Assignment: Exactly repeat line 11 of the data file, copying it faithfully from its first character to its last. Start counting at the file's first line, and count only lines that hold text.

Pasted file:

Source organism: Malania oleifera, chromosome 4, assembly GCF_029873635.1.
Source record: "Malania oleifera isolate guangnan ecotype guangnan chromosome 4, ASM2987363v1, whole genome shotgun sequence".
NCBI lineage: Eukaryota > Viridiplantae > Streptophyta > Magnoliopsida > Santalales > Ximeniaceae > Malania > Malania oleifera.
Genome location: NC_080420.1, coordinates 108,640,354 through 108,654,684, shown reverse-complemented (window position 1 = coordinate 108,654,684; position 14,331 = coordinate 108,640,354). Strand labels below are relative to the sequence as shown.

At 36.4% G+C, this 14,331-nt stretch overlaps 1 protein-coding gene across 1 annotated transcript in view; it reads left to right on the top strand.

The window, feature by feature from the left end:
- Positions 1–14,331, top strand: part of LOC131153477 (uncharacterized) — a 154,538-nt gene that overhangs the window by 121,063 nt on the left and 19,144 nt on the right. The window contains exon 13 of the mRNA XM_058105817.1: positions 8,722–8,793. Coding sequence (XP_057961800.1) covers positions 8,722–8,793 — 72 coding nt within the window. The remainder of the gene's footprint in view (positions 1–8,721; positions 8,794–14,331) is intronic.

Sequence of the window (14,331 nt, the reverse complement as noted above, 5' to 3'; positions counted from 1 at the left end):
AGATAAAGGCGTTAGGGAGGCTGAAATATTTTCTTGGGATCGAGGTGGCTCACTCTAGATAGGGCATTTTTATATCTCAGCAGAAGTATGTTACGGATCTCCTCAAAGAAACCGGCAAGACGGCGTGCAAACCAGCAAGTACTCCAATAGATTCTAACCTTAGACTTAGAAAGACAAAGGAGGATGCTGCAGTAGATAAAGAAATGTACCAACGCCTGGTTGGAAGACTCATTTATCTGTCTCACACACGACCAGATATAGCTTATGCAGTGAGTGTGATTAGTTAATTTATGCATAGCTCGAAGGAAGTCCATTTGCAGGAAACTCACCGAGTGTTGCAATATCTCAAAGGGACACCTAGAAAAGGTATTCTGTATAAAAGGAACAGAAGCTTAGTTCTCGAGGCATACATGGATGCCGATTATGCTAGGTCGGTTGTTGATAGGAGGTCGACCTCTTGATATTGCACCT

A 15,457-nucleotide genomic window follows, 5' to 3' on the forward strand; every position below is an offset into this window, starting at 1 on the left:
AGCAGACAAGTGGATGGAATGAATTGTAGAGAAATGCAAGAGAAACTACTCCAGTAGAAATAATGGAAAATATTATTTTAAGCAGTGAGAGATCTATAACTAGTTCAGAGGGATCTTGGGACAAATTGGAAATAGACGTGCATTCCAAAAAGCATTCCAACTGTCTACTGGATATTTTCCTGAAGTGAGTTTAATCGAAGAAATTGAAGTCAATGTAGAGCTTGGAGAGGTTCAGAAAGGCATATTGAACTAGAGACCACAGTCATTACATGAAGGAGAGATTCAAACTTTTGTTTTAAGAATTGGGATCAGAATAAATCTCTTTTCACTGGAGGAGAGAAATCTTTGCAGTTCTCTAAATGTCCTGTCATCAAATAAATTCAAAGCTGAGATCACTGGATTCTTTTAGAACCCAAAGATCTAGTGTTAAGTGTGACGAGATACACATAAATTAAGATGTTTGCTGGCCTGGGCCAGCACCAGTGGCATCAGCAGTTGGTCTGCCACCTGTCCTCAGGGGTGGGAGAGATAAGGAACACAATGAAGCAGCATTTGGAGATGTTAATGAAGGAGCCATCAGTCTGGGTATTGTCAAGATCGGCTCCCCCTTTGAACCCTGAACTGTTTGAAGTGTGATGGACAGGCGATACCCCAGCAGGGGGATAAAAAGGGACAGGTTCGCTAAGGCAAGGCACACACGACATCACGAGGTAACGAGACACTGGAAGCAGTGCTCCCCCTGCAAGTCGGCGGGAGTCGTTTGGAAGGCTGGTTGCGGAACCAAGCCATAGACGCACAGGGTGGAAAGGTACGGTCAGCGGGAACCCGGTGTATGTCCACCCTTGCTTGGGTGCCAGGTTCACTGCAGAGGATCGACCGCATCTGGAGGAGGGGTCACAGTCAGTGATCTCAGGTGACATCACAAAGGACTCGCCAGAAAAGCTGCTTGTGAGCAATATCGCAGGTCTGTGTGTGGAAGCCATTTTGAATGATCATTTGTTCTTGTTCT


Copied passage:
AGCAGACAAGTGGATGGAATGAATTGTAGAGAAATGCAAGAGAAACTACTCCAGTAGAAATAATGGAAAATATTATTTTAAGCAGTGAGAGATCTATAACTAGTTCAGAGGGATCTTGGGACAAATTGGAAATAGACGTGCATTCCAAAAAGCATTCCAACTGTCTACTGGATATTTTCCTGAAGTGAGTTTAATCGAAGAAATTGAAGTCAATGTAGAGCTTGGAGAGGTTCAGAAAGGCATATTGAACTAGAGACCACAGTCATTACATGAAGGAGAGATTCAAACTTTTGTTTTAAGAATTGGGATCAGAATAAATCTCTTTTCACTGGAGGAGAGAAATCTTTGCAGTTCTCTAAATGTCCTGTCATCAAATAAATTCAAAGCTGAGATCACTGGATTCTTTTAGAACCCAAAGATCTAGTGTTAAGTGTGACGAGATACACATAAATTAAGATGTTTGCTGGCCTGGGCCAGCACCAGTGGCATCAGCAGTTGGTCTGCCACCTGTCCTCAGGGGTGGGAGAGATAAGGAACACAATGAAGCAGCATTTGGAGATGTTAATGAAGGAGCCATCAGTCTGGGTATTGTCAAGATCGGCTCCCCCTTTGAACCCTGAACTGTTTGAAGTGTGATGGACAGGCGATACCCCAGCAGGGGGATAAAAAGGGACAGGTTCGCTAAGGCAAGGCACACACGACATCACGAGGTAACGAGACACTGGAAGCAGTGCTCCCCCTGCAAGTCGGCGGGAGTCGTTTGGAAGGCTGGTTGCGGAACCAAGCCATAGACGCACAGGGTGGAAAGGTACGGTCAGCGGGAACCCGGTGTATGTCCACCCTTGCTTGGGTGCCAGGTTCACTGCAGAGGATCGACCGCATCTGGAGGAGGGGTCACAGTCAGTGATCTCAGGTGACATCACAAAGGACTCGCCAGAAAAGCTGCTTGTGAGCAATATCGCAGGTCTGTGTGTGGAAGCCATTTTGAATGATCATTTGTTCTTGTTCT